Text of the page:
Mitchell’s Bay residents don’t have any problem combining fun and helping the community at the same time – in fact, they prefer it that way.
Two of the Mitchell’s Bay Area Association’s summer projects are fast approaching – its fourth annual car show July 18 and its second annual bass tournament Aug. 14 and 15.
Committee member Carol Ann Belanger said the events showcase the community, raise funds for various beautification projects and create a festive atmosphere in the waterfront village.
“It’s great to see so much activity in town,” she said. “People are in the streets, local businesses are busy and everyone’s just having a good time.”
Karen Miles, who’s heading up the car show, said she has her fingers crossed for good weather this time around.
“Our first year we had a really good turnout but the last two, we have had rain and it’s kept entries down,” she said. “I think we could get 150 to 200 cars if the weather co-operates.”
The show, which lasts from 11 a.m. to 5 p.m., is open to cars, trucks, motorcycles and tractors manufactured before 1995. There is a $10 registration fee. The first 100 participants receive a dash plaque.
A unique feature of the show is that other participant judges entries in the event. Each category has first; second and third awards and winners get a photo on a large trophy that is displayed at Bob N Buoys.
Miles said organizers are planning a full family experience with face painting, a bouncy castle, vendors, a 50/50 draw and, of course, the Mitchell’s Bay beach.
“We’d like people to come out, enjoy the show and take in the fun of being at the bay,” she said.
In addition, Progressive Ford will be donating $20 to the association and Christ the King School in Wallaceburg for every test drive taken during the show.
The second annual Mitchell’s Bay Open Bass Tournament that follows Aug. 14 and 15 is drawing on its inaugural success.
Event chairman Tom Beaton said last year’s event drew 30 two-person teams and drew raves from participants.
“We spent about a year researching what we wanted to do, looking at other tournaments and combining them with our ideas,” he said.
The result was a unique tournament in which 100% of the $500 per team entry fee is returned to anglers.
“We know that without anglers we don’t have a tournament, so we treat them right from the minute they get here until they leave,” he said.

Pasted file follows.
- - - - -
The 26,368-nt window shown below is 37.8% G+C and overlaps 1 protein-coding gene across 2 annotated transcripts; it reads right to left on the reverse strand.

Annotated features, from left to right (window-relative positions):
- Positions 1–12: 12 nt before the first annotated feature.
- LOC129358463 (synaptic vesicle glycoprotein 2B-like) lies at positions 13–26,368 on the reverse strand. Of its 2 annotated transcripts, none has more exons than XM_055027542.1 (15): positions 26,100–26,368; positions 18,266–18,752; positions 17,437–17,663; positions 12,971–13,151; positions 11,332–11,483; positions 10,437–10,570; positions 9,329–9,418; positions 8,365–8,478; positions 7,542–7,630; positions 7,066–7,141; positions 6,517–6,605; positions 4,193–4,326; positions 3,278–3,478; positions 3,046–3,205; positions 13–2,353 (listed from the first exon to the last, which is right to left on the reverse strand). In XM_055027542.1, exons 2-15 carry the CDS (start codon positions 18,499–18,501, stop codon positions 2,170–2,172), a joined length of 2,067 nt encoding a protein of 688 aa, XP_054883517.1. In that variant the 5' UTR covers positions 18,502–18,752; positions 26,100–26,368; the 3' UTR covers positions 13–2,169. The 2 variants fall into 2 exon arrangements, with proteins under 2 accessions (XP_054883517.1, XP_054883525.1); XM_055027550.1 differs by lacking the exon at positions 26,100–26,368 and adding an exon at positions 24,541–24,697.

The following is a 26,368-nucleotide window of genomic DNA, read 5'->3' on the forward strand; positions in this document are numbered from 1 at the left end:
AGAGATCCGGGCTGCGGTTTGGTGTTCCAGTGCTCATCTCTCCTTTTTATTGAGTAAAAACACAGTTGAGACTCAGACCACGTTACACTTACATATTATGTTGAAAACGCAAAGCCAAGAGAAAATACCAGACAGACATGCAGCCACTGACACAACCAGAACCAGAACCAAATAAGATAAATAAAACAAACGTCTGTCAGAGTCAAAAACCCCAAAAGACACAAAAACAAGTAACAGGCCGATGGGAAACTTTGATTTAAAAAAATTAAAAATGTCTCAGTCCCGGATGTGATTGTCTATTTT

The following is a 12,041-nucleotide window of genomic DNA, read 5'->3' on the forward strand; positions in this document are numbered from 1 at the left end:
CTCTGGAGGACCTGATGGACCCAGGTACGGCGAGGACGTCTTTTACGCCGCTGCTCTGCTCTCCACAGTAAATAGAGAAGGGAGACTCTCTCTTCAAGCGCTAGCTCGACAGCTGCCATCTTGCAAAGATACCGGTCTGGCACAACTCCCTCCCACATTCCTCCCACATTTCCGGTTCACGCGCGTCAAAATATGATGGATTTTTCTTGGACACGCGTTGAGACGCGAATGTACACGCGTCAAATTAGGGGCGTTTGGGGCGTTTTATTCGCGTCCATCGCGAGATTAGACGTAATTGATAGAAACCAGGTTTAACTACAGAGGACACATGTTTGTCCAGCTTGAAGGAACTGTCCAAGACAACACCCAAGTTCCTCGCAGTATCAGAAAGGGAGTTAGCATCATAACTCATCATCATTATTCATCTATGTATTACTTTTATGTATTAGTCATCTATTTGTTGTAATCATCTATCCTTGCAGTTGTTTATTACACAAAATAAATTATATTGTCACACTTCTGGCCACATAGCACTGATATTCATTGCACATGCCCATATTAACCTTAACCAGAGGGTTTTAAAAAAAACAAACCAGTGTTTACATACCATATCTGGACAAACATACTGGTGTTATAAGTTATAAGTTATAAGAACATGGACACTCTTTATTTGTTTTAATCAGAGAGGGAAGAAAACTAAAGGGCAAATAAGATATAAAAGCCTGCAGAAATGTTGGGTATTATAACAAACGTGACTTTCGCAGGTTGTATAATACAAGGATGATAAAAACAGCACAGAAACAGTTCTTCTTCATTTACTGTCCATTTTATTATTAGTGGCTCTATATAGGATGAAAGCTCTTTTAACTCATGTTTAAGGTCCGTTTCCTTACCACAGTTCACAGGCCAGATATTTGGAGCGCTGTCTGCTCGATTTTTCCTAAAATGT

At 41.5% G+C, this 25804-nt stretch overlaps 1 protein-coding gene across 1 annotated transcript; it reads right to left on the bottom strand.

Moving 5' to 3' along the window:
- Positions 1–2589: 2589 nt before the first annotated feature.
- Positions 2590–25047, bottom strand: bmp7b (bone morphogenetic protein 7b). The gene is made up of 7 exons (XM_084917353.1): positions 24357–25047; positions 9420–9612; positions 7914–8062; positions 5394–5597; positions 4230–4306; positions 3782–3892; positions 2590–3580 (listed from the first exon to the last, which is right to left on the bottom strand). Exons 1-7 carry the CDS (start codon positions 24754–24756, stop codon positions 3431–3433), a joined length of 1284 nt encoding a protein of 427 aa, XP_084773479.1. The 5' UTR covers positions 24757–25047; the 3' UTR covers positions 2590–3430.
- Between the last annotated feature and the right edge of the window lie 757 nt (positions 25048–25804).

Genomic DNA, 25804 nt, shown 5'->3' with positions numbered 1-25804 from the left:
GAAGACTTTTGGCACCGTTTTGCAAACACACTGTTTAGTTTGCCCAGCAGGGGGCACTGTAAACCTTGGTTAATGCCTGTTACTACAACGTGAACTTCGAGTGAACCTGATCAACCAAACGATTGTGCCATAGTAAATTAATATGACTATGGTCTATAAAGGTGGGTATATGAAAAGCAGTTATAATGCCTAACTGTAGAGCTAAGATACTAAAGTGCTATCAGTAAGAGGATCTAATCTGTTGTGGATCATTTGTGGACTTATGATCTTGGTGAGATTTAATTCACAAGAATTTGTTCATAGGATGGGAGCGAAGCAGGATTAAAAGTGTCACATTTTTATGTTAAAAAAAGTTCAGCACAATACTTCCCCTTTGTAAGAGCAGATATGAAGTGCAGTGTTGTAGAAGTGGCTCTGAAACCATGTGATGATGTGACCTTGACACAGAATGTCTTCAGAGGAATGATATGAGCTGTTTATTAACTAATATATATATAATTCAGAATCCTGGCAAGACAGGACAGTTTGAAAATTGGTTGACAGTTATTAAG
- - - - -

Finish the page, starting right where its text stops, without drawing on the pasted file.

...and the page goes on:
On Aug. 14 the event begins with a massive free dinner for participants.
“We have local farmers who donate the meat, the vegetables, everything you need for a good, old-fashioned summer feast,” Beaton said. “We’re the only tournament that does it that way.”
The morning of the event, boats are staged off shore to avoid mass confusion at the start. Anglers bring their catches in where the fish are transferred to a “water weigh in” system that ensures they aren’t out of their element.
Afterward, the fish are placed in a live-release boat where they are dispersed throughout the lake. “We give anglers free ice to keep in their live wells to make sure stress on the fish is limited in every way possible,” Beaton said. “We didn’t lose one fish last year.”
The tournament also has an on-site boat mechanic to help with any motor issues.
A favourite part of the event is that it introduces children to the sport.
“We’re partnering with Chatham-Kent (Integrated) Children’s Services to bring youngsters out to charter boats,” Beaton said. “Foster families are invited along and at the end of the day children get to keep rods and reels.”
Based on a full field, the prize board could be worth $60,000.
The top five teams brought in more than 100 pounds of fish in 2014.
“Last year we had about 20 local teams and about 10 teams of seasoned tournament fishermen,” Beaton said. “We expect that number to increase since we’ve heard nothing but good things about the event.”
The event features a silent auction on a variety of items, including a
Weatherbee shotgun, waterfowl gear and a hand-made landing net.
Committee members say both events rely heavily on the use of community-minded volunteers.
“We have over 50 volunteers,” Belanger said. “We see some at both events and some at one or the other. Everyone contributes in his or her own way. We couldn’t do it without them.”
Funds raised are earmarked for expanding and upgrading the Mitchell’s Bay Trail System as well as streetscape improvements in the main part of the village.